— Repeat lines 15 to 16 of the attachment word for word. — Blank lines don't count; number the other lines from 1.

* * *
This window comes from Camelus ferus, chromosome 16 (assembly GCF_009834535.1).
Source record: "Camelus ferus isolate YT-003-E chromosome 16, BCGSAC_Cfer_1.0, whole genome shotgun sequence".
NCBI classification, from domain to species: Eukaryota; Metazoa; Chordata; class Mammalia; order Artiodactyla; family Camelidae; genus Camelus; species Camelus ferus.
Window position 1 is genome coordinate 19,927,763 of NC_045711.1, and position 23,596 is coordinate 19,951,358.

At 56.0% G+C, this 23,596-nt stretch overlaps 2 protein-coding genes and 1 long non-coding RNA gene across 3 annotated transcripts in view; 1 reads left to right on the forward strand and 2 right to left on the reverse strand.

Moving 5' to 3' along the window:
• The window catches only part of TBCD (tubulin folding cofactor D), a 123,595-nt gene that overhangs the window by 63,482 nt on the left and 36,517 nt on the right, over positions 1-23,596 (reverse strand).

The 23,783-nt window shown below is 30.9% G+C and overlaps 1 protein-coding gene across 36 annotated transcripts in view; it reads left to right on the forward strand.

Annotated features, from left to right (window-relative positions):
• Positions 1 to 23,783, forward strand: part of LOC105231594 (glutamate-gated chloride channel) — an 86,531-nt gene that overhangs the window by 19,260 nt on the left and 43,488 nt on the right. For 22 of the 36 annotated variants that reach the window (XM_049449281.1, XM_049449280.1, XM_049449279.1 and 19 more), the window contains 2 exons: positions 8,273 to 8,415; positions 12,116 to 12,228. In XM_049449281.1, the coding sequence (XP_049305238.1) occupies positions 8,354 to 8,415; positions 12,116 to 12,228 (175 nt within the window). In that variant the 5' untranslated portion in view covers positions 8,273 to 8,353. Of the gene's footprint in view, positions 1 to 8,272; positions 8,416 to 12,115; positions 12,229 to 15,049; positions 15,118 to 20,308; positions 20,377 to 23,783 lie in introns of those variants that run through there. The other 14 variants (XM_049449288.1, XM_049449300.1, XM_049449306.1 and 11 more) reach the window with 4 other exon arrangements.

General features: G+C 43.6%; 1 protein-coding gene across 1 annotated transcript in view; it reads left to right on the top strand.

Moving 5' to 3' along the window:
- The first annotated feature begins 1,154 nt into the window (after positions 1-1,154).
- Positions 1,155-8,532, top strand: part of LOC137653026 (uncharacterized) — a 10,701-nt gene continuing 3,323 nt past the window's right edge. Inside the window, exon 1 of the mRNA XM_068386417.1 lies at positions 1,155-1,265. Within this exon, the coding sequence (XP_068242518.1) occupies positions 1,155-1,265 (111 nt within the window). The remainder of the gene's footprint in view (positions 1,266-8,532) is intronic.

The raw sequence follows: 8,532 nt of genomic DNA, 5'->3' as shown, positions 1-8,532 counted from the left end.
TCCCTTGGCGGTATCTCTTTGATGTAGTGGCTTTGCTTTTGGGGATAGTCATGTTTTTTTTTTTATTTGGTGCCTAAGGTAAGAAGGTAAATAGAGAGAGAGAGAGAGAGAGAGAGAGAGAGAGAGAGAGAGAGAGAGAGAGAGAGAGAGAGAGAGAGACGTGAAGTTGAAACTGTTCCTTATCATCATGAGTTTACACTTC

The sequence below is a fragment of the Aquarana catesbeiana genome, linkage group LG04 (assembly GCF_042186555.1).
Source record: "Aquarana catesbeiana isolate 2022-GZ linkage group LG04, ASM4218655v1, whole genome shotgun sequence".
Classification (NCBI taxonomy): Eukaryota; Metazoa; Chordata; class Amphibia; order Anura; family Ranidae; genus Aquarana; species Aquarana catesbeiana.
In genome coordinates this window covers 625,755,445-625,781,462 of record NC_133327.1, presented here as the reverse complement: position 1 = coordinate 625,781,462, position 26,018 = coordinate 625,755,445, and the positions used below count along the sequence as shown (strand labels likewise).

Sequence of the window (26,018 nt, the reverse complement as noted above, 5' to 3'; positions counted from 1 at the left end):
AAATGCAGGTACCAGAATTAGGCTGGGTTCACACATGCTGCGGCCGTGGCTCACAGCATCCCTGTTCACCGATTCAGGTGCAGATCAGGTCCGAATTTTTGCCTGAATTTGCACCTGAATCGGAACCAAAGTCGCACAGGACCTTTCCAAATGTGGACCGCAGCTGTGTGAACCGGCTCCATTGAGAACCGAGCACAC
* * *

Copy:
The raw sequence follows: 8,532 nt of genomic DNA, 5'->3' as shown, positions 1-8,532 counted from the left end.
TCCCTTGGCGGTATCTCTTTGATGTAGTGGCTTTGCTTTTGGGGATAGTCATGTTTTTTTTTTTATTTGGTGCCTAAGGTAAGAAGGTAAATAGAGAGAGAGAGAGAGAGAGAGAGAGAGAGAGAGAGAGAGAGAGAGAGAGAGAGAGAGAGAGAGAGACGTGAAGTTGAAACTGTTCCTTATCATCATGAGTTTACACTTC